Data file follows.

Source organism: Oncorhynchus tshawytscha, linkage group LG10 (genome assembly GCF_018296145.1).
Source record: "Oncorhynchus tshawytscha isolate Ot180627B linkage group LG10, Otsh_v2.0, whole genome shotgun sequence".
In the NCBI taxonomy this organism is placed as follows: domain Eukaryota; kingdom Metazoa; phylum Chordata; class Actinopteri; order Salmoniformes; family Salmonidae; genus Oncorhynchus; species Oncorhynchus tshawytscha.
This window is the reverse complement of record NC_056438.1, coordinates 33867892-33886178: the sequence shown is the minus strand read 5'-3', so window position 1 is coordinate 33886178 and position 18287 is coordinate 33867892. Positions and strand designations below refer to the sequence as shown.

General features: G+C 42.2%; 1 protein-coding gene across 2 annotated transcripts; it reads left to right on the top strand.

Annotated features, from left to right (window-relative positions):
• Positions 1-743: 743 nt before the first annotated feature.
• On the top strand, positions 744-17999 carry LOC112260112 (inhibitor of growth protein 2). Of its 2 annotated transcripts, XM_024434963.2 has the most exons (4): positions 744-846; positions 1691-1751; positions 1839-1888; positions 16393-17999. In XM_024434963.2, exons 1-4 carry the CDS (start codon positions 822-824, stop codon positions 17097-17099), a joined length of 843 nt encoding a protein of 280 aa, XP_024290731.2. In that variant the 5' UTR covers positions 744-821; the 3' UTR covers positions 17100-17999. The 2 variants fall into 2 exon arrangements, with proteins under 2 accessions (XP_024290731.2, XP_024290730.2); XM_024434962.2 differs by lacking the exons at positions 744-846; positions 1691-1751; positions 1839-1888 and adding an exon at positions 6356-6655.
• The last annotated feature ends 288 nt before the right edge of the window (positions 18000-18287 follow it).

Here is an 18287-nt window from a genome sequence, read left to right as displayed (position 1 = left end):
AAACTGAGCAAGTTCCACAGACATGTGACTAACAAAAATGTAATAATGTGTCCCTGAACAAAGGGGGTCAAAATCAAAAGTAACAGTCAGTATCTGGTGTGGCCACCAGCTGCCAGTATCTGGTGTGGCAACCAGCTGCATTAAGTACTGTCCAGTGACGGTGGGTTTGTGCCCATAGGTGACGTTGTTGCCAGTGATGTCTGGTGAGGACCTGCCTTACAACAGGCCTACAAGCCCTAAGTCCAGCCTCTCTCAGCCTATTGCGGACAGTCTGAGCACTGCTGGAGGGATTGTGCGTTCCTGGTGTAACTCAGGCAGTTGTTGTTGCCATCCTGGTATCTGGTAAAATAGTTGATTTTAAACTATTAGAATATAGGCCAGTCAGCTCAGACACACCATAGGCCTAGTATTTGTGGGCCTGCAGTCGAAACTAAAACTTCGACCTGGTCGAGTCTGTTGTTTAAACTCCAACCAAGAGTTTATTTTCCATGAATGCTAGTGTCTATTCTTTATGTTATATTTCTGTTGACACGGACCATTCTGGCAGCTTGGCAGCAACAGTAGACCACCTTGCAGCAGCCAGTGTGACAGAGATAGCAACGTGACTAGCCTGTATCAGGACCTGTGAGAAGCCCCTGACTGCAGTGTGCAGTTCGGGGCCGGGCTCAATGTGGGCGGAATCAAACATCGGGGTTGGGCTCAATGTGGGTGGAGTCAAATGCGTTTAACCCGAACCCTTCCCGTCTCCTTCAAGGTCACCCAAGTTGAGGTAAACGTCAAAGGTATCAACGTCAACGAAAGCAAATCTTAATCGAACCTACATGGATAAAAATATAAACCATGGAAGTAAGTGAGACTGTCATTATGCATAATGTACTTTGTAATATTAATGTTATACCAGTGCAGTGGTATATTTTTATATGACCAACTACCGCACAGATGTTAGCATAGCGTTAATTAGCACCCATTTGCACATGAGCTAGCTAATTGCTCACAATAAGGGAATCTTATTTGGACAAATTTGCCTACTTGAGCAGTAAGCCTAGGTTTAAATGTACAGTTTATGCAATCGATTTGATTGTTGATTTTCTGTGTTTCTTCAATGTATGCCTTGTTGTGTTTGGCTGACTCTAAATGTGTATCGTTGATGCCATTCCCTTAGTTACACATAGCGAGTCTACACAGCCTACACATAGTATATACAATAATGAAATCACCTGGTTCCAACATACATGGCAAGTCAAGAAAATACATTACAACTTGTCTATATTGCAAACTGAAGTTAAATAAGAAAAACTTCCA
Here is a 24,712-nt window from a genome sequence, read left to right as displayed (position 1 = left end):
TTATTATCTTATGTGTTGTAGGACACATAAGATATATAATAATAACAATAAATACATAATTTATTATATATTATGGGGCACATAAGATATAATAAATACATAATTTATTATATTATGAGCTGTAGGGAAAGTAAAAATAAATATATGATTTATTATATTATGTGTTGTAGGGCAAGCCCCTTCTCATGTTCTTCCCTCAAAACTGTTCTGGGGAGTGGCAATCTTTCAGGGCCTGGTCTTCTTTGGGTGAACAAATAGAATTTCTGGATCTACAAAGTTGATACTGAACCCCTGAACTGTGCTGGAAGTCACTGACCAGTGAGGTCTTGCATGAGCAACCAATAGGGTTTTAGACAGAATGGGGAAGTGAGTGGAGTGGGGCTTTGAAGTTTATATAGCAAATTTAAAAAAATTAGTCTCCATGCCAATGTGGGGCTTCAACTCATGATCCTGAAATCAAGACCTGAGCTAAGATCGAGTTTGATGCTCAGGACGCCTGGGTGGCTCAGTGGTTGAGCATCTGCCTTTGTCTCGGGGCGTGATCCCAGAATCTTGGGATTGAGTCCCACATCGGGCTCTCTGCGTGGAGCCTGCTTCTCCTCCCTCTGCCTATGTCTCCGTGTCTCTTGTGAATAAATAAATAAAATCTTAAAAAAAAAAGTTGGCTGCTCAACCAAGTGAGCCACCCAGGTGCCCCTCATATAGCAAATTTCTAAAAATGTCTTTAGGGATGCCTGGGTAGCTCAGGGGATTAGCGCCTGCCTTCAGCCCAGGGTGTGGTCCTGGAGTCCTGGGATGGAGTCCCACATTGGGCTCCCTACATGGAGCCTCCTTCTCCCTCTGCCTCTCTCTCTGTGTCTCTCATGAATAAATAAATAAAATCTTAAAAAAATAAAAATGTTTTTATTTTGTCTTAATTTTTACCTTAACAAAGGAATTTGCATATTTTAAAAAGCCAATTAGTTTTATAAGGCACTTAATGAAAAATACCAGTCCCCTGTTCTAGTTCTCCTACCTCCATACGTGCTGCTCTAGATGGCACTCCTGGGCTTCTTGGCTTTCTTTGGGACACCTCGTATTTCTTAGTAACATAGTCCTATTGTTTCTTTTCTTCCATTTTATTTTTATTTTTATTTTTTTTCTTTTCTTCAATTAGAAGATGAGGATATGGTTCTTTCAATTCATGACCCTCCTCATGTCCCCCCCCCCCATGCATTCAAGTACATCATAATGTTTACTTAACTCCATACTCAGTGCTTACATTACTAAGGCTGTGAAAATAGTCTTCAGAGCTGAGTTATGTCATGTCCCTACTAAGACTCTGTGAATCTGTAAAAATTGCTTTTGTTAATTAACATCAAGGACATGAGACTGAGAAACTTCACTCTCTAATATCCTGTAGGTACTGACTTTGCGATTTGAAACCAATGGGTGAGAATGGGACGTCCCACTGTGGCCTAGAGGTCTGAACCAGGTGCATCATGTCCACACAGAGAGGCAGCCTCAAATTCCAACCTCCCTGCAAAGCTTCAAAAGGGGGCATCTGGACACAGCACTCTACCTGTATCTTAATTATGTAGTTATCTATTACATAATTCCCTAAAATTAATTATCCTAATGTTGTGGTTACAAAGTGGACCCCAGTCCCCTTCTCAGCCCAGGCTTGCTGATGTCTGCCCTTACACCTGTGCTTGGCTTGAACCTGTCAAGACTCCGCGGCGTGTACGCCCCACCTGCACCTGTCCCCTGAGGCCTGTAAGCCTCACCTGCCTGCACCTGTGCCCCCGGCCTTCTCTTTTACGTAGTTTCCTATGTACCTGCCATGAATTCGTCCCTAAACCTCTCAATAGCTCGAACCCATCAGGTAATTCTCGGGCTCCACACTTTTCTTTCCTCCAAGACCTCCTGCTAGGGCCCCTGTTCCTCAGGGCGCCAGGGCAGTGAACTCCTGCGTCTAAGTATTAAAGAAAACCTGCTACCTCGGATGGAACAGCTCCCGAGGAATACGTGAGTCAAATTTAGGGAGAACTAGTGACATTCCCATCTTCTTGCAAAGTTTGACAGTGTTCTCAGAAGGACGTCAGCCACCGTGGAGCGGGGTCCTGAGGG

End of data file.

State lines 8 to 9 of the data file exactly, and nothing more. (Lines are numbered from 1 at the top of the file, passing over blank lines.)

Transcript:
• On the top strand, positions 744-17999 carry LOC112260112 (inhibitor of growth protein 2). Of its 2 annotated transcripts, XM_024434963.2 has the most exons (4): positions 744-846; positions 1691-1751; positions 1839-1888; positions 16393-17999. In XM_024434963.2, exons 1-4 carry the CDS (start codon positions 822-824, stop codon positions 17097-17099), a joined length of 843 nt encoding a protein of 280 aa, XP_024290731.2. In that variant the 5' UTR covers positions 744-821; the 3' UTR covers positions 17100-17999. The 2 variants fall into 2 exon arrangements, with proteins under 2 accessions (XP_024290731.2, XP_024290730.2); XM_024434962.2 differs by lacking the exons at positions 744-846; positions 1691-1751; positions 1839-1888 and adding an exon at positions 6356-6655.
• The last annotated feature ends 288 nt before the right edge of the window (positions 18000-18287 follow it).